“It is interesting and not without irony to realize that the word ‘assassin,’ which has its special contemporary meaning, was first applied many centuries ago to my ancestors and their Ismaili followers. From time immemorial, small and oppressed minorities have had to be given a bad name—after all, you cannot kill a dog unless you give it a bad name—and in the Middle Ages the Ismailis were such a minority, fighting for their lives and their rights. Their oppressors had to give them a bad name; they associated the Ismailis with the manufacture and use of the drug hashish, and it was alleged that they were addicts. The bad name, thus invented, stuck.”27

It’s an interesting point that the belittling term “Assassin” may have made it easier for enemies to massacre Ismailis. But, like Daftary, Aga Khan III would have us forget that the Assassins did a lot of killing themselves to earn their reputation and their name. The mixture of dissembling defensiveness and pride in his statement probably tells us all we need to know about the Assassins’ place in modern Ismailism.

Perhaps it is time for Nizari Ismailism to embrace its past and reclaim the word “Assassin.” Aga Khan III was right that the Assassins were an oppressed minority putting up a long and successful fight, branded with an insulting name. Christians, Quakers and countless other oppressed groups have turned insulting names into vessels of pride about their virtuous struggles. The term “Assassin” cannot be assassinated, and could take on a richer meaning than it has today.

Admittedly, embracing a Muslim terrorist past could be problematic today. But that only highlights the changes in a sect that, once famed for taking lives, now has far more power by saving and improving them.

Nine hundred years ago, Nizaris were led in part by a supposed “Old Man of the Mountain” who ordered spectacular murders. Today, Nizaris are led by an old man who orders the rejuvenation of crumbling countries, his mountains now those around Geneva, where AKDN offices share a city with the Red Cross.

To avoid the word “Assassins” while rebuilding Assassin castles seems hypocritical at best. It is a missed opportunity to celebrate an impressive history while showing how dramatically a religion, and people, can change.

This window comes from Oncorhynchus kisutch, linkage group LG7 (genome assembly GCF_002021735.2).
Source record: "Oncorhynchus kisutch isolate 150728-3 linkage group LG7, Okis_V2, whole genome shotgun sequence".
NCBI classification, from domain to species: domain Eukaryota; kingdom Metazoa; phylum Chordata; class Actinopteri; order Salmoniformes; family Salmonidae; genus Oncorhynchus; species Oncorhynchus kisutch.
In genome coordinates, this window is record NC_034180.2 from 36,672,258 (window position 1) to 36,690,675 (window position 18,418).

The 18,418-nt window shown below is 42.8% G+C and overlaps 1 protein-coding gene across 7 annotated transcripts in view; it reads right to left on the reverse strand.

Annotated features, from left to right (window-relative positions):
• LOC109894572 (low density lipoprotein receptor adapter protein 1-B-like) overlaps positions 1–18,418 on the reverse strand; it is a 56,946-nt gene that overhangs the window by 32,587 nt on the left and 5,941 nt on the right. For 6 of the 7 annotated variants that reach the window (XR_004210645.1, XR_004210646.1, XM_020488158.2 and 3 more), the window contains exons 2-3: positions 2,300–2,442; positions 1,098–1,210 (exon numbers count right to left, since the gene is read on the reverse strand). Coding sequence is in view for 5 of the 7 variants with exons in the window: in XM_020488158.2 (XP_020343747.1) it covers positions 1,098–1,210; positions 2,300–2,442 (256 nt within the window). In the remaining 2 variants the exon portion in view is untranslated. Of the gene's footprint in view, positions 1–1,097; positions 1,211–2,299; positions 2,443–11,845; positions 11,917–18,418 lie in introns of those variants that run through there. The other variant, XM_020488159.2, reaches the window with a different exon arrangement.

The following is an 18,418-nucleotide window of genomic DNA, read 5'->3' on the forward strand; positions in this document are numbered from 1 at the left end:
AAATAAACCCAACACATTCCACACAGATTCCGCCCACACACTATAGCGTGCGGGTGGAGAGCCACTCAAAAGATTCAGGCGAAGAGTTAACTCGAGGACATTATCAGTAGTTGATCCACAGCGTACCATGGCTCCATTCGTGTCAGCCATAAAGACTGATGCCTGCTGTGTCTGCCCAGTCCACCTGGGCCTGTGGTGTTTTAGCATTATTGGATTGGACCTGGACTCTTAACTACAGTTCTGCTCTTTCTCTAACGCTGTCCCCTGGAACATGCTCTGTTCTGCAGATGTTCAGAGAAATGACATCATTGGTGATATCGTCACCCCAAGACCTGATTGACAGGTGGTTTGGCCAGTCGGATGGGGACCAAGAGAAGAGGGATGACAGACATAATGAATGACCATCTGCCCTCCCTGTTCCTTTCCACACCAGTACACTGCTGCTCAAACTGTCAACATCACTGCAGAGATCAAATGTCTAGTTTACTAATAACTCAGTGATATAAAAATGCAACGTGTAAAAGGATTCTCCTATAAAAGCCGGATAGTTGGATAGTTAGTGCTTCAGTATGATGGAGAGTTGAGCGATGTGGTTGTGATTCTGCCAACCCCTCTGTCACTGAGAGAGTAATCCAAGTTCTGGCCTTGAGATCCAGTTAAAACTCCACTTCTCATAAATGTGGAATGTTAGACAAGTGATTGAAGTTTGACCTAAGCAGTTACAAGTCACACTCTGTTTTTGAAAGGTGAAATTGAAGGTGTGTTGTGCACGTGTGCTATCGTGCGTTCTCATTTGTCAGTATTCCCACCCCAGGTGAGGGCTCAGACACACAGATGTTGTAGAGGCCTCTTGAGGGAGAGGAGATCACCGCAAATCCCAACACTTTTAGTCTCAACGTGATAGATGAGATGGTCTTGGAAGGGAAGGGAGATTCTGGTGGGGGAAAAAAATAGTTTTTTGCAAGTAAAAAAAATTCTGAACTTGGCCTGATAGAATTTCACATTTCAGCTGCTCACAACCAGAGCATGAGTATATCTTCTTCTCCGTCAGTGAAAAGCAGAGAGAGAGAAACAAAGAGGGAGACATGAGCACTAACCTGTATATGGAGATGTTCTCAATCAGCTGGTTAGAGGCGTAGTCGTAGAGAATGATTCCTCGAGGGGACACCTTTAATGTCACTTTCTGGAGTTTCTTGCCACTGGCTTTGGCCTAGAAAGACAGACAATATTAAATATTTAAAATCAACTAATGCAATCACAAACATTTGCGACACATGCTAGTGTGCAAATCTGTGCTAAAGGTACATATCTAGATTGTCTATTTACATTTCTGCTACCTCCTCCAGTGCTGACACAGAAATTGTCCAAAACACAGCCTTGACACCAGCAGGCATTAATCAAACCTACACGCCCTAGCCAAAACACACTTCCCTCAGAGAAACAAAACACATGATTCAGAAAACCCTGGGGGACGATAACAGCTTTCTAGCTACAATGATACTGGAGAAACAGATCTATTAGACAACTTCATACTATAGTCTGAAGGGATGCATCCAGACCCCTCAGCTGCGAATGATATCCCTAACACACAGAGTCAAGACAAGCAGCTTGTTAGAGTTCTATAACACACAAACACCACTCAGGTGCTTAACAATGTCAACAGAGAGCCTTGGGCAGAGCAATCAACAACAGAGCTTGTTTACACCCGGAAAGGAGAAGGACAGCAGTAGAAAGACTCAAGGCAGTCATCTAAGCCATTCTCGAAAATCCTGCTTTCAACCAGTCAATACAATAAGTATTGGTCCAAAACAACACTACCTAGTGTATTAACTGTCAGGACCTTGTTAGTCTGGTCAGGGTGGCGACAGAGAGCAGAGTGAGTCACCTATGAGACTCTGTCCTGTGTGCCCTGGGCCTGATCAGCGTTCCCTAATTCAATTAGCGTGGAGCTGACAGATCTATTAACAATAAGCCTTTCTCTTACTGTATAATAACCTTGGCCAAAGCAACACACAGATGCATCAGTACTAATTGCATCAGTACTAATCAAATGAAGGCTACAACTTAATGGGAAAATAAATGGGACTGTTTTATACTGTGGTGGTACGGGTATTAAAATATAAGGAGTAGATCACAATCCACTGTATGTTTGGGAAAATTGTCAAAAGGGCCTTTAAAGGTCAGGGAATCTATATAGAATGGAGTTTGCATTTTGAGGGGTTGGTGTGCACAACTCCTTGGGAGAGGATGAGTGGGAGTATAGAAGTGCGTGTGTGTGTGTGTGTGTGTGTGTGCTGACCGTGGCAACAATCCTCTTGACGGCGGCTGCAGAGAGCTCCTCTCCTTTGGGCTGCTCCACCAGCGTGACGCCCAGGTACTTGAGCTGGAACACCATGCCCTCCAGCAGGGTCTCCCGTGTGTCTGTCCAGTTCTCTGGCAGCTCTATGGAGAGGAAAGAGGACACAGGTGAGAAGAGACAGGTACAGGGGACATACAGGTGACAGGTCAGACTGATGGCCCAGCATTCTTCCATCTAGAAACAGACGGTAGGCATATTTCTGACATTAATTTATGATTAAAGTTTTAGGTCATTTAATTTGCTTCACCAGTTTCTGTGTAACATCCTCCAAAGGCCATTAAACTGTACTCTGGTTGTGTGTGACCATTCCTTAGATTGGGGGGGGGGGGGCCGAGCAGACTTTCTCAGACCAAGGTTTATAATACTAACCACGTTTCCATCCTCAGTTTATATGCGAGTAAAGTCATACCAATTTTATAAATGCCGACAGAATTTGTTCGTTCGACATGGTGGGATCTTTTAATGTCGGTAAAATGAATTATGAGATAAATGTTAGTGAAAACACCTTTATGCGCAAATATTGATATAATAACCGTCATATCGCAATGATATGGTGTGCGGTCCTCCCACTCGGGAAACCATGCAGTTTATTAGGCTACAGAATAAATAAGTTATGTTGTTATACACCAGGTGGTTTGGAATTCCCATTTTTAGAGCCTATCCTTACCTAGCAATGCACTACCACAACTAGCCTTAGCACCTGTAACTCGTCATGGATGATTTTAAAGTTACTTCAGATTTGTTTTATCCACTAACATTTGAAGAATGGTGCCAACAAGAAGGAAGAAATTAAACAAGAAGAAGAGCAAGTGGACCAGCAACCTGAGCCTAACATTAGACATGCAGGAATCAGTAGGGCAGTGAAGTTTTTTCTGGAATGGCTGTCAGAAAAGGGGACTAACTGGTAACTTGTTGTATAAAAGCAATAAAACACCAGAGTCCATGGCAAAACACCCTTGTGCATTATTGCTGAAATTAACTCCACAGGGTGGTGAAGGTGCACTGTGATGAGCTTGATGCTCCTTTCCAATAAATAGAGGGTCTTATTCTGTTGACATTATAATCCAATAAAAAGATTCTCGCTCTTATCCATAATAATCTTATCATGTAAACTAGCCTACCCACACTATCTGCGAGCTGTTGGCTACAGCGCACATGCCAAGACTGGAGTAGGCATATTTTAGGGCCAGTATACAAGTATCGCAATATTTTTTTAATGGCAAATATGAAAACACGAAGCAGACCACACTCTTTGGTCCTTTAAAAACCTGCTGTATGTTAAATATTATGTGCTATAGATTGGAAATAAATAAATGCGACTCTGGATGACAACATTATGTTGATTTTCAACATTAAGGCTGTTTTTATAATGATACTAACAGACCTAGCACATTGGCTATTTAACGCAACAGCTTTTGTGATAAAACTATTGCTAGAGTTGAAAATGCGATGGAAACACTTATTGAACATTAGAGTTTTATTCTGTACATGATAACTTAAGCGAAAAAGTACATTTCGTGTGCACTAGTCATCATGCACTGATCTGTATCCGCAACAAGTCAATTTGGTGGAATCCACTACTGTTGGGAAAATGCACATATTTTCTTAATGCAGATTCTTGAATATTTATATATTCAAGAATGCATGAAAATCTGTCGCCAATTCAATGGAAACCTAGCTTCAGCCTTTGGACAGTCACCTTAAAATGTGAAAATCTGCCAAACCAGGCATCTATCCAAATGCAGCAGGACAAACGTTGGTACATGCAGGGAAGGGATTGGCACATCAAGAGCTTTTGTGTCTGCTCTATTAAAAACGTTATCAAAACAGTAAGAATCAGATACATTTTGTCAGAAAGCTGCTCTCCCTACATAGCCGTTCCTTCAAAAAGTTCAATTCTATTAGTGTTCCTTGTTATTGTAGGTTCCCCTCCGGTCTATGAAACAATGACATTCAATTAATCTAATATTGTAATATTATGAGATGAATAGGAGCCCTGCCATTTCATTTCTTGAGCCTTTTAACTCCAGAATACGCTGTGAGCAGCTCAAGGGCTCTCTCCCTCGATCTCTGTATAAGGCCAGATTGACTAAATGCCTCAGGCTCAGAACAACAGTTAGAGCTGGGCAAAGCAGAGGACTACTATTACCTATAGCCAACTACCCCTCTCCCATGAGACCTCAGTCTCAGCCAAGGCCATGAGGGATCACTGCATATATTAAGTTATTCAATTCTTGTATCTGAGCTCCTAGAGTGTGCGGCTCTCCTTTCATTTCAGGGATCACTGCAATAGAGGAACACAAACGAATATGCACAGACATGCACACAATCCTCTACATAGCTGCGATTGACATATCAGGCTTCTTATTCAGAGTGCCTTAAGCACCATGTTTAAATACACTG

1 “Secrets of Assassins’ fort unearthed in Syria” by Tom Perry, Reuters, July 13, 2007, at http://uk.reuters.com/article/2007/07/13/uk-syria-castle-assassins-idUKL1114464920070713?src=071407_0754_DOUBLEFEATURE_snapshots&pageNumber=1.

                2 “The Assassin Legends: Myths of the Isma‘ilis” by Farhad Daftary. Many other etymologies for “assassin” have been proposed; some are entertaining, all are wrong.

                3 “Assassin’s Creed: Director’s Cut Edition” (PC edition), Ubisoft, Inc., 2008.

                4 All of the information on the ancient Nizari Ismailis and the etymology of “Assassins” that follows in this essay draws heavily and fundamentally from Daftary, op. cit.

                5 Abd Allah (sometimes transliterated as Ubaidallah) was originally known as Said ibn Husayn.

                6 Daftary, op. cit.

                7 Daftary, ibid.

                8 Daftary, ibid.; “The Memoirs of Aga Khan: World Enough and Time” by Aga Khan III; and “Assassin,” Columbia Encyclopedia (5th ed.).

                9 “Early Philosophical Shiism: The Ismaili Neoplatonism of Abū Ya‘qūb al-Sijistānī” by Paul E. Walker.

                10 Walker, ibid.

                11 Daftary, op. cit.

                12 Daftary, op. cit.

                13 Daftary, op. cit.

                14 Daftary, op. cit.

                15 It is intriguing to note that attempts to create drug-controlled assassins are not a reality of the Crusader era, but rather of our own time, with infamous experiments by various governments, including the U.S. CIA’s LSD experiments.

                16 My crucial and fundamental source on the Aga Khan dynasty is “Throne of Gold: The Lives of the Aga Khans” by Anne Edwards.

                17www.akdn.org.

                18 Edwards, op. cit.

                19 Aga Khan III, op. cit. Aga Khan IV recently said, “If you travel the developing world, you see poverty is the driver of tragic despair, and there is the possibility that any means out will be taken….[By offering business assistance] we are developing protection against extremism.” (Source: “The Aga Khan, a jet-setter who mixes business and Islam” by G. Pascal Zachary, New York Times, July 9, 2007, at http://www.nytimes.com/2007/07/09/business/worldbusiness/09iht-khan.4.6569846.html.)

            On a much smaller scale of Ismaili political power, the city of Calgary, Canada, in 2010 elected an Ismaili man to be its mayor. Mayor Naheed Nenshi is also Harvard-educated and business-minded. (See http://www.theismaili.org/cms/1103/Ismaili-Muslim-elected-mayor-of-the-thirdlargest-city-in-Canada.)

                20www.akdn.org.

                21 Edwards, op. cit.

                22 Edwards, ibid. Without downplaying peace and pacifism, it is worth noting the shower of death threats that some Ismaili commenters rained upon the maker of a YouTube video depicting the Aga Khans, family members and Britain’s Prince Charles dancing suggestively. (“Agha Khan in DANCING With The STARS,” www.youtube.com/watch?v=Eit3ZGveGBM; the comments have since been removed.)

                23 Edwards, ibid.

                24 “Ismaili Community: History” at www.akdn.org/about_community.asp.

                25 “Crusaders and Crusading in the Twelfth Century” by Giles Constable, via Google Books.

                26 Aga Khan III, op. cit.

                27 Aga Khan III, ibid. The publication year of the subsequent edition was unclear. The first edition was published in 1954. I accessed both editions at the Boston Public Library.